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Development of an HTS system to identify natural chemicals that specifically inhibit Escherichia coli O157:H7 adhesion to host cells

Kim, Seung Min, Kim, Hyun Jung
Food control 2017 v.73 pp. 185-192
Escherichia coli O157, adhesion, bacterial infections, cost effectiveness, cytotoxicity, epithelial cells, genes, intestinal mucosa, loci, microbial growth, pathogenesis, pathogens, screening, virulence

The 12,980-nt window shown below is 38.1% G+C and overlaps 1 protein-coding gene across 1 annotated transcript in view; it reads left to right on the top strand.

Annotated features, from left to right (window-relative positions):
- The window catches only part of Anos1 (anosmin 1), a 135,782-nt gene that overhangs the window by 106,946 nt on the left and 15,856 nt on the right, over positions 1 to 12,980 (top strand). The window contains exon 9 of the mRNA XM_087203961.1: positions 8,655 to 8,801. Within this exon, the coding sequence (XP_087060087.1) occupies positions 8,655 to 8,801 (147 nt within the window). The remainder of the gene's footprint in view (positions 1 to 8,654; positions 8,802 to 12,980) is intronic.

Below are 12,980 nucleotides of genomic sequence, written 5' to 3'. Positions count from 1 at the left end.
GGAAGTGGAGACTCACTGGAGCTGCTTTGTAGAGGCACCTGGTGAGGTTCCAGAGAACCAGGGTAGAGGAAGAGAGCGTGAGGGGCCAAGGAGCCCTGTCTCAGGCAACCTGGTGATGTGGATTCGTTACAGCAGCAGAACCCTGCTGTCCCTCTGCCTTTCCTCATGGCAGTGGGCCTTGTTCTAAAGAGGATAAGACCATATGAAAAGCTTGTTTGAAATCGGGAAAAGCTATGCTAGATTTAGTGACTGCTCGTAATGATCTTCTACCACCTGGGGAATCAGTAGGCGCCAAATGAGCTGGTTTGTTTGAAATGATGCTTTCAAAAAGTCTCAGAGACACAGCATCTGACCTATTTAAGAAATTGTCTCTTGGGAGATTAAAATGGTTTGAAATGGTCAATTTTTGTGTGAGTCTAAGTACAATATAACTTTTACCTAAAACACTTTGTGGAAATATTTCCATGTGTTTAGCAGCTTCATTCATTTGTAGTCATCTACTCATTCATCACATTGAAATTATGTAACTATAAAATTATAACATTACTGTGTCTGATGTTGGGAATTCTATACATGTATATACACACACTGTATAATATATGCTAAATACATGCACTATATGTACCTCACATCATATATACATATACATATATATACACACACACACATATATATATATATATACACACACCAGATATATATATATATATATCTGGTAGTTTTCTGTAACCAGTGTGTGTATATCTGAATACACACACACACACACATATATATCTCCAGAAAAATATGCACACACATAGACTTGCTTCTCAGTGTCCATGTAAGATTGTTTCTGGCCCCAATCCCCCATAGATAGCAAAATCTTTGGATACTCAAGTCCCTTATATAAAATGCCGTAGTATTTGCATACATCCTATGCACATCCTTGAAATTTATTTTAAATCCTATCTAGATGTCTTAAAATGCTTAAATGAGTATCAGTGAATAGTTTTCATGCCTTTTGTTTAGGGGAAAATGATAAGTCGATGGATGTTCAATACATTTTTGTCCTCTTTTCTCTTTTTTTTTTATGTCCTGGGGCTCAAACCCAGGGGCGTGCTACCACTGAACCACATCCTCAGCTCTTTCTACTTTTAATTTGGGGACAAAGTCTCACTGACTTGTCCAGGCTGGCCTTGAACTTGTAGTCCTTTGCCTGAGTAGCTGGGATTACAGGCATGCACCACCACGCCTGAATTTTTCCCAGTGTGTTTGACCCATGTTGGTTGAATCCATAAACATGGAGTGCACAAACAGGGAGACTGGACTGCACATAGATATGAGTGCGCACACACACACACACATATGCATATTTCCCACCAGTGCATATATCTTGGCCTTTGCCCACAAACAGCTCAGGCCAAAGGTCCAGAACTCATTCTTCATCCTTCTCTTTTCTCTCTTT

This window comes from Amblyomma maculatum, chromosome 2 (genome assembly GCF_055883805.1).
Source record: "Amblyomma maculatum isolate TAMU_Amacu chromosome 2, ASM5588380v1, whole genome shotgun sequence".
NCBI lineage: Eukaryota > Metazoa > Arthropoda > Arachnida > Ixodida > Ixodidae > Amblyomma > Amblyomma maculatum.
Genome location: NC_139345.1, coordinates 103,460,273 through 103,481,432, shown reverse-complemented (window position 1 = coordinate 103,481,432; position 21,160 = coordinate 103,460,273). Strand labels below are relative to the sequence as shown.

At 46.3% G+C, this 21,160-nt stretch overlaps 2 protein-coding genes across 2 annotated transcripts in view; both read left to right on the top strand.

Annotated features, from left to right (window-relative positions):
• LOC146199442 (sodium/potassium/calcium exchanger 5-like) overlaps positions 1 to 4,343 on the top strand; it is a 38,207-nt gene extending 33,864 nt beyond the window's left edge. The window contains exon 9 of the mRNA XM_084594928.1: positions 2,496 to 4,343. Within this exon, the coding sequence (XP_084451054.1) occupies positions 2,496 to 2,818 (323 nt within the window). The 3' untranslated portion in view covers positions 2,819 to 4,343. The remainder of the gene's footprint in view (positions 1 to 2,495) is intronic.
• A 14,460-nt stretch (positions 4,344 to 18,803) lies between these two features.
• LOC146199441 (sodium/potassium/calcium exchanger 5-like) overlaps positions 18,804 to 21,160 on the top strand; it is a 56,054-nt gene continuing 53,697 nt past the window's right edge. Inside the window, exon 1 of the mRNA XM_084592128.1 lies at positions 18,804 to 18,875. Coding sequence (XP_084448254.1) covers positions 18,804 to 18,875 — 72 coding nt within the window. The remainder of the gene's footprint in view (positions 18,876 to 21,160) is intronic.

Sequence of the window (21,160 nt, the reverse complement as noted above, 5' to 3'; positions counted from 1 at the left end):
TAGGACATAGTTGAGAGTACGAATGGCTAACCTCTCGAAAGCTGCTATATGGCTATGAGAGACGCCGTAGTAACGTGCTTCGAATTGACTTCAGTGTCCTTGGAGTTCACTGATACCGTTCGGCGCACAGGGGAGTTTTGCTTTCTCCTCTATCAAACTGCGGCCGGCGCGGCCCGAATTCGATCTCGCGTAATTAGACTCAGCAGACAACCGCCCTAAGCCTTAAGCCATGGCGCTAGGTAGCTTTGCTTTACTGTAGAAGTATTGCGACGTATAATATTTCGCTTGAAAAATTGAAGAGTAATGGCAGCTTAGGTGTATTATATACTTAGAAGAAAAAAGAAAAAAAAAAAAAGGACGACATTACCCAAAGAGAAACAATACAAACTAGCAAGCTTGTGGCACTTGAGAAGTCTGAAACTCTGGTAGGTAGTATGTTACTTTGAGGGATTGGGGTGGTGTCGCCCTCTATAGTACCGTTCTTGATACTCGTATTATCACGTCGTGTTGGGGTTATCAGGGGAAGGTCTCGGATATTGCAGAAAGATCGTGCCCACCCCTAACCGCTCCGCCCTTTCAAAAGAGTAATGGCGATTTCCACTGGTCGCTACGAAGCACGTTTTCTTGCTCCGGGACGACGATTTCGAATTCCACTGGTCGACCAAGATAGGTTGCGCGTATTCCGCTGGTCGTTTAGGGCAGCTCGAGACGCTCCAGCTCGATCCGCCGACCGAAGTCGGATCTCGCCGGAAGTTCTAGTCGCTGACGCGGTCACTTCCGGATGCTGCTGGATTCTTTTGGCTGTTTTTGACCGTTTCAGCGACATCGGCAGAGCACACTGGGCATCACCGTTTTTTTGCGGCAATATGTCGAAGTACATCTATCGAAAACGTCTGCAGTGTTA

Adhesion to intestinal epithelium is critical for virulence and infection of Escherichia coli O157:H7, which is a major cause of foodborne illnesses. Targeting adhesion but not growth of the pathogen is an effective approach to control bacterial infections. In this study, a high-throughput screening system was developed to identify anti-adhesive natural chemicals using a reporter strain whose activity entirely depends on Ler since genes encoding the locus of enterocyte effacement (LEE) which forms attaching and effacing lesions are known to be activated by Ler. A selected hit, yomogin, suppressed the expression of virulent genes encoded within the LEE without affecting bacterial growth itself. Yomogin significantly reduced the adherence of E. coli O157:H7 to Caco-2 epithelial cells and cytotoxicity. These results indicated that the developed system allows for rapid and cost-effective discovery of novel anti-adhesive agents and yomogin can prevent early stage of E. coli O157:H7 pathogenesis.